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Perth established as one of world’s top five geothermal cities

Securing funding for one of Australia’s largest geothermal projects and establishing Perth as one of the world’s top five ‘geothermal cities’ were celebrated as some of the major achievements of the recently-concluded Western Australian Geothermal Centre of Excellence (WAGCOE).

Established in 2009 with funding support of $2.3 million from the Government of Western Australia, WAGCOE brought researchers, industry, investors and government agencies together with the shared vision of creating zero-emission geothermal cities.

Representatives from the partner organisations of The University of Western Australia, CSIRO and Curtin University, as well as state government agencies and industry groups gathered at the Australian Resources Research Centre (ARRC) in south Perth to consider the future of geothermal energy in Australia.

WAGCOE Director Professor Klaus Regenauer-Lieb said the centre had strived to underpin a new era of energy development by developing local solutions.

"When we consider the challenges of climate change and the need to develop reliable sources of renewable energy, the work of WAGCOE is less about the last four years, than the next 50 years," Professor Regenauer-Lieb said.

"At WAGCOE we provided a world-class research and training environment where scientists developed local solutions to revolutionise energy development in Western Australia and contribute to the goal of powering zero-emission geothermal cities."

Internationally, the work of WAGCOE led to the Geothermal Energy Association (GEA) identifying Perth as one of the top ten (number five) "Geothermal Cities" of the world.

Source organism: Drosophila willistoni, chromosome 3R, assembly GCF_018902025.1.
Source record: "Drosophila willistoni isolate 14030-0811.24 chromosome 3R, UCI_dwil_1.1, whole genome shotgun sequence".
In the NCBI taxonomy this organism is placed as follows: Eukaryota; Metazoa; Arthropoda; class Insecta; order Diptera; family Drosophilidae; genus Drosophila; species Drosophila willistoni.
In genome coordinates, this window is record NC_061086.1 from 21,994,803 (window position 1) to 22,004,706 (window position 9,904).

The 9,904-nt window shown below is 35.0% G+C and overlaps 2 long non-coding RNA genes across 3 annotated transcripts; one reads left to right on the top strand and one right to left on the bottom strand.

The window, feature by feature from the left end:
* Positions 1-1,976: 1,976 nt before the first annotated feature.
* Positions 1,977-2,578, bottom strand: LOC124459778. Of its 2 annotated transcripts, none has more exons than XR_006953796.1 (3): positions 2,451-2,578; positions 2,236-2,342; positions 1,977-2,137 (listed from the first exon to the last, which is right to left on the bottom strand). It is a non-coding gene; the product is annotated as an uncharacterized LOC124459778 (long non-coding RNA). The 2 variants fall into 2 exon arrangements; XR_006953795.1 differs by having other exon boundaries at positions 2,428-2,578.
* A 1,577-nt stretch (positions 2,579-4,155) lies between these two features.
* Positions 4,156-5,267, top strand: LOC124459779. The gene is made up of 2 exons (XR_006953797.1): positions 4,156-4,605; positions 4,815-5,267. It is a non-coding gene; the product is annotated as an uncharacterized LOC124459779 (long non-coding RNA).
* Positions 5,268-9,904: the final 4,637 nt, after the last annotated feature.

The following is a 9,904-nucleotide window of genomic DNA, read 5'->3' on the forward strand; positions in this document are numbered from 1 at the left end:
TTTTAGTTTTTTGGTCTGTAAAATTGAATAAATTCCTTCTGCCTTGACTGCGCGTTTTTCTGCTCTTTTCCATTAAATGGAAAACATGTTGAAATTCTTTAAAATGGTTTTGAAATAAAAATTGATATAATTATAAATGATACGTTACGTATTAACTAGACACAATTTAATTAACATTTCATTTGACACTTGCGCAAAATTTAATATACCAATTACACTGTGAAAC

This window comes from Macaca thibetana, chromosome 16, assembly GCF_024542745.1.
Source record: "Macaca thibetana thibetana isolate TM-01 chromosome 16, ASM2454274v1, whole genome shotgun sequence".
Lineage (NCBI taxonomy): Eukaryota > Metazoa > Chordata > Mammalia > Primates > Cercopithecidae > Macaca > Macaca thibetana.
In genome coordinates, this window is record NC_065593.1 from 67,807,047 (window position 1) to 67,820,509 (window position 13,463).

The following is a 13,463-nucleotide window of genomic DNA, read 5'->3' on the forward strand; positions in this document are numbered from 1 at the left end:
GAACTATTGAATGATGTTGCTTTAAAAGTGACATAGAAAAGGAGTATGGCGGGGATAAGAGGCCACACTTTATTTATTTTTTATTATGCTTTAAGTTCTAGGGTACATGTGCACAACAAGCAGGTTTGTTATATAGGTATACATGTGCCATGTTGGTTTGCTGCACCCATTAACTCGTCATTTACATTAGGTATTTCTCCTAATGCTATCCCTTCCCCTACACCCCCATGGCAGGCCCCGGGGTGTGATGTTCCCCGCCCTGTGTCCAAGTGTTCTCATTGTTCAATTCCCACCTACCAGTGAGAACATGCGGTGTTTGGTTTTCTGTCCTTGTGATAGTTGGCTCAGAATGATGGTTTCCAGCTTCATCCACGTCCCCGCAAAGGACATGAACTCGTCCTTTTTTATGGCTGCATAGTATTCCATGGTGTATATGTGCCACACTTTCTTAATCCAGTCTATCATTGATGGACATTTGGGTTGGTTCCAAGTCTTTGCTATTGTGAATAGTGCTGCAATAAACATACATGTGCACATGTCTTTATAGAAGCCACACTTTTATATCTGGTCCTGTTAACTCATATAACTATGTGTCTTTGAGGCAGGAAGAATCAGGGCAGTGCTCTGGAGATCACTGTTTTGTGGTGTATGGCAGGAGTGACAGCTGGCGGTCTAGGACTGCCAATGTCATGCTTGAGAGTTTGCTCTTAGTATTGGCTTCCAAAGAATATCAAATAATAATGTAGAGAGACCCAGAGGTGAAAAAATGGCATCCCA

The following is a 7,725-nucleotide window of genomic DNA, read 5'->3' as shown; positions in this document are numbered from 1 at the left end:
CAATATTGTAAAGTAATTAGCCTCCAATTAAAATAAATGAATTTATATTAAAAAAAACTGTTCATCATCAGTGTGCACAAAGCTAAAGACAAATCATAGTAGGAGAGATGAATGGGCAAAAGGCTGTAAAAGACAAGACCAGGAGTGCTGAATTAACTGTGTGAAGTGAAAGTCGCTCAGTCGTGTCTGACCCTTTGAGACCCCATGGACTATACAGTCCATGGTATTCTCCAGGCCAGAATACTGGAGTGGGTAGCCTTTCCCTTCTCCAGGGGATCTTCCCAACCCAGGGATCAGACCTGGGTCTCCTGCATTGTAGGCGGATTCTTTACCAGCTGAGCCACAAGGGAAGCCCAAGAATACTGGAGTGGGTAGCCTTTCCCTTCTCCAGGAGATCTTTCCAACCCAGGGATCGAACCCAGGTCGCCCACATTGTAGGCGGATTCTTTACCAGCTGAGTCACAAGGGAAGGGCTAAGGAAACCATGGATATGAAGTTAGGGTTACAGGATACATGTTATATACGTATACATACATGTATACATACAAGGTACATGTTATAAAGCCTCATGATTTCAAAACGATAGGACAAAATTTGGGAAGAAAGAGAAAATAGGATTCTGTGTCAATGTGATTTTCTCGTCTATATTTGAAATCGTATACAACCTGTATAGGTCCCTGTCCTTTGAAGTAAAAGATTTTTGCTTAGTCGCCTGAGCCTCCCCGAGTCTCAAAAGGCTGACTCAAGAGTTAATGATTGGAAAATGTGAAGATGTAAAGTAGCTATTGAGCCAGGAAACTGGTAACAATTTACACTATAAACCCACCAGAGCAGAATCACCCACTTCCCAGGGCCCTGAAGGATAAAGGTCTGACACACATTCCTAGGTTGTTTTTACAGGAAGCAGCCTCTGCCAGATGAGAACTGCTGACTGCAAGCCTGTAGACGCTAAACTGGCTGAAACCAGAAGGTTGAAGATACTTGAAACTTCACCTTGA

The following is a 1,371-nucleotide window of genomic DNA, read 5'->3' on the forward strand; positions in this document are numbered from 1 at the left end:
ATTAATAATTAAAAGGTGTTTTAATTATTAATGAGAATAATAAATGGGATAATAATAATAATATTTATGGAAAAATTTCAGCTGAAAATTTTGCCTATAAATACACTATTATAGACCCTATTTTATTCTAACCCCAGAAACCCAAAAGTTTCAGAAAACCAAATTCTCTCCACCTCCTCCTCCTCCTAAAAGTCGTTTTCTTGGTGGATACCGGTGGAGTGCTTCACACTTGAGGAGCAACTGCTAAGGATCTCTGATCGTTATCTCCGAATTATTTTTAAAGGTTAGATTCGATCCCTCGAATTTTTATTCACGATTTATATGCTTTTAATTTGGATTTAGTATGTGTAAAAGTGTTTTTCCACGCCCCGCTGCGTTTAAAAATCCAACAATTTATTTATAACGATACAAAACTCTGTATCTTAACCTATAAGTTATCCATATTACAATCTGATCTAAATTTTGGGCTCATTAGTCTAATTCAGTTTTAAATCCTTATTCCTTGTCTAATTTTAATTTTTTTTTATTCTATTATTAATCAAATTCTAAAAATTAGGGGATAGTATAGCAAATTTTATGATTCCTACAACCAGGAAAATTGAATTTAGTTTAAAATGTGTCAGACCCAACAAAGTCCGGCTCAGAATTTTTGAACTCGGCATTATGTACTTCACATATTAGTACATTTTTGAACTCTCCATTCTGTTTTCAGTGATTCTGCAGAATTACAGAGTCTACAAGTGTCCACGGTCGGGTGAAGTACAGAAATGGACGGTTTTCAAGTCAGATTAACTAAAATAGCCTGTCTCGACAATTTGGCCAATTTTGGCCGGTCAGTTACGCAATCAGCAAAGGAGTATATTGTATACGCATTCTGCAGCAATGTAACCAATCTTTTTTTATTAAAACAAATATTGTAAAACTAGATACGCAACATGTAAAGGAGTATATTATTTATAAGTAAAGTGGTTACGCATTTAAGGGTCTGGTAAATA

Unlike other entries to the list, however, Perth's inclusion was unique as it was earned on the merit of plans to become the world's first geothermally-cooled city.

Among WAGCOE's other major achievements was the development of a 3-D computer model illustrating a comprehensive geological assessment of the entire Perth Basin, which will act as a template for future geothermal activities in the region.

The centre was also instrumental in securing $20 million of Australian Government funding for the CSIRO Geothermal Project, which will aim to prove the viability of using geothermal energy on a large-scale by cooling the Pawsey Centre Supercomputer located at the ARRC facility in south Perth.

A successful CSIRO Geothermal project will provide benefits to the geothermal industry, and make significant progress in establishing Perth as the world's first geothermally-cooled city.

[Download the video (mp4 / 14MB) of Professor Klaus Regenauer-Lieb talking about WAGCOE and the vision of 'geothermal cities'.]

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